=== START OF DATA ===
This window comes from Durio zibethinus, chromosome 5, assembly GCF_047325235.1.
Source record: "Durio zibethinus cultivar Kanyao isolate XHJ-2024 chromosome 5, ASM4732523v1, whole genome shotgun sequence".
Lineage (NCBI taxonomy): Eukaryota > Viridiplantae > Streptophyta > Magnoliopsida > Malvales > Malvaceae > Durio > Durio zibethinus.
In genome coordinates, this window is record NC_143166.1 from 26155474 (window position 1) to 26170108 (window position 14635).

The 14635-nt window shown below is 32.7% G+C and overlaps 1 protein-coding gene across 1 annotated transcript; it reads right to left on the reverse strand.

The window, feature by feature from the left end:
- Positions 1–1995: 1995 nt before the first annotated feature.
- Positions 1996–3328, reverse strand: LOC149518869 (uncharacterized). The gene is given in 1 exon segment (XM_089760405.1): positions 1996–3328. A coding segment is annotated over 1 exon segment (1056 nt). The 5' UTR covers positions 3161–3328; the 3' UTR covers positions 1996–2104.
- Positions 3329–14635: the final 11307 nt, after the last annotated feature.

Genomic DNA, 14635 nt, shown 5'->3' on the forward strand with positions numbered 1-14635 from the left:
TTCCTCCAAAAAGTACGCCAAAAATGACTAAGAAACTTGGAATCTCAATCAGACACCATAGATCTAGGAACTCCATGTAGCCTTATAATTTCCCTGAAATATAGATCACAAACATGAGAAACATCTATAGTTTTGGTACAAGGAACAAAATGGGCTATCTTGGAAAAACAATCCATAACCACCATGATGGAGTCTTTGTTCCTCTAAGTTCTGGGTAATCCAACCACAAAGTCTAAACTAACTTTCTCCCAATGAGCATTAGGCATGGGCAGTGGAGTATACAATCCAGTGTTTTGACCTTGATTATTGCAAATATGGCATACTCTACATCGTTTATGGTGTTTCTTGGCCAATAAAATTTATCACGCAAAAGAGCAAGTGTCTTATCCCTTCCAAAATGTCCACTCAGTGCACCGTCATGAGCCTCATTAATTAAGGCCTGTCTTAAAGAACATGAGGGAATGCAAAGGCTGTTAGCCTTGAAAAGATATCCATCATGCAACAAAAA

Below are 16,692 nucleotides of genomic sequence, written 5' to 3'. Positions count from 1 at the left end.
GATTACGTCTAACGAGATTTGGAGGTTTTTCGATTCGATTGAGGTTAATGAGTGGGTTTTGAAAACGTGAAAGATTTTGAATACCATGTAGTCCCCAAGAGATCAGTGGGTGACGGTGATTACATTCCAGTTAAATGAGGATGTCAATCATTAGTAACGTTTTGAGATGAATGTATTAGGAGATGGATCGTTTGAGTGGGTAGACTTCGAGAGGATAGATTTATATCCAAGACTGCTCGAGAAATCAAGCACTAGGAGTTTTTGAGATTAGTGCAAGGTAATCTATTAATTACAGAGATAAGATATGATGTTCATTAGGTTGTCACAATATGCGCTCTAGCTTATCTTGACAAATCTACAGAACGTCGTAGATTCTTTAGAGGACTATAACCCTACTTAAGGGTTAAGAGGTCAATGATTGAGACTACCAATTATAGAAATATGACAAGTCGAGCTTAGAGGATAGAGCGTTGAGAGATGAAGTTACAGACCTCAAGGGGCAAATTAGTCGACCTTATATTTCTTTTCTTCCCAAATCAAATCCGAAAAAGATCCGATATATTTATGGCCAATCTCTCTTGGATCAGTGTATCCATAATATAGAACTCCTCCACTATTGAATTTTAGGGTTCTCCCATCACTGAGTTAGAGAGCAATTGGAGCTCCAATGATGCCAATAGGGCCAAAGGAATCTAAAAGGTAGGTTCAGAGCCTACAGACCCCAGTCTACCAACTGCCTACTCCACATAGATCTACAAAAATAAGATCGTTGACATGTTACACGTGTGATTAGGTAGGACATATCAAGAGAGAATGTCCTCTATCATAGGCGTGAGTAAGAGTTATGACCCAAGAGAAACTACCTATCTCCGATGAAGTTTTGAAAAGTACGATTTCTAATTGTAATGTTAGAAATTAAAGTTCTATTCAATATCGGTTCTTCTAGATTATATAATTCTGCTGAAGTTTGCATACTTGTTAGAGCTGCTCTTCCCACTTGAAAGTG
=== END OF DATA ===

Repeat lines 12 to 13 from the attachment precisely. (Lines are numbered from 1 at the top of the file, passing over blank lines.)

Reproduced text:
Below are 16,692 nucleotides of genomic sequence, written 5' to 3'. Positions count from 1 at the left end.
GATTACGTCTAACGAGATTTGGAGGTTTTTCGATTCGATTGAGGTTAATGAGTGGGTTTTGAAAACGTGAAAGATTTTGAATACCATGTAGTCCCCAAGAGATCAGTGGGTGACGGTGATTACATTCCAGTTAAATGAGGATGTCAATCATTAGTAACGTTTTGAGATGAATGTATTAGGAGATGGATCGTTTGAGTGGGTAGACTTCGAGAGGATAGATTTATATCCAAGACTGCTCGAGAAATCAAGCACTAGGAGTTTTTGAGATTAGTGCAAGGTAATCTATTAATTACAGAGATAAGATATGATGTTCATTAGGTTGTCACAATATGCGCTCTAGCTTATCTTGACAAATCTACAGAACGTCGTAGATTCTTTAGAGGACTATAACCCTACTTAAGGGTTAAGAGGTCAATGATTGAGACTACCAATTATAGAAATATGACAAGTCGAGCTTAGAGGATAGAGCGTTGAGAGATGAAGTTACAGACCTCAAGGGGCAAATTAGTCGACCTTATATTTCTTTTCTTCCCAAATCAAATCCGAAAAAGATCCGATATATTTATGGCCAATCTCTCTTGGATCAGTGTATCCATAATATAGAACTCCTCCACTATTGAATTTTAGGGTTCTCCCATCACTGAGTTAGAGAGCAATTGGAGCTCCAATGATGCCAATAGGGCCAAAGGAATCTAAAAGGTAGGTTCAGAGCCTACAGACCCCAGTCTACCAACTGCCTACTCCACATAGATCTACAAAAATAAGATCGTTGACATGTTACACGTGTGATTAGGTAGGACATATCAAGAGAGAATGTCCTCTATCATAGGCGTGAGTAAGAGTTATGACCCAAGAGAAACTACCTATCTCCGATGAAGTTTTGAAAAGTACGATTTCTAATTGTAATGTTAGAAATTAAAGTTCTATTCAATATCGGTTCTTCTAGATTATATAATTCTGCTGAAGTTTGCATACTTGTTAGAGCTGCTCTTCCCACTTGAAAGTG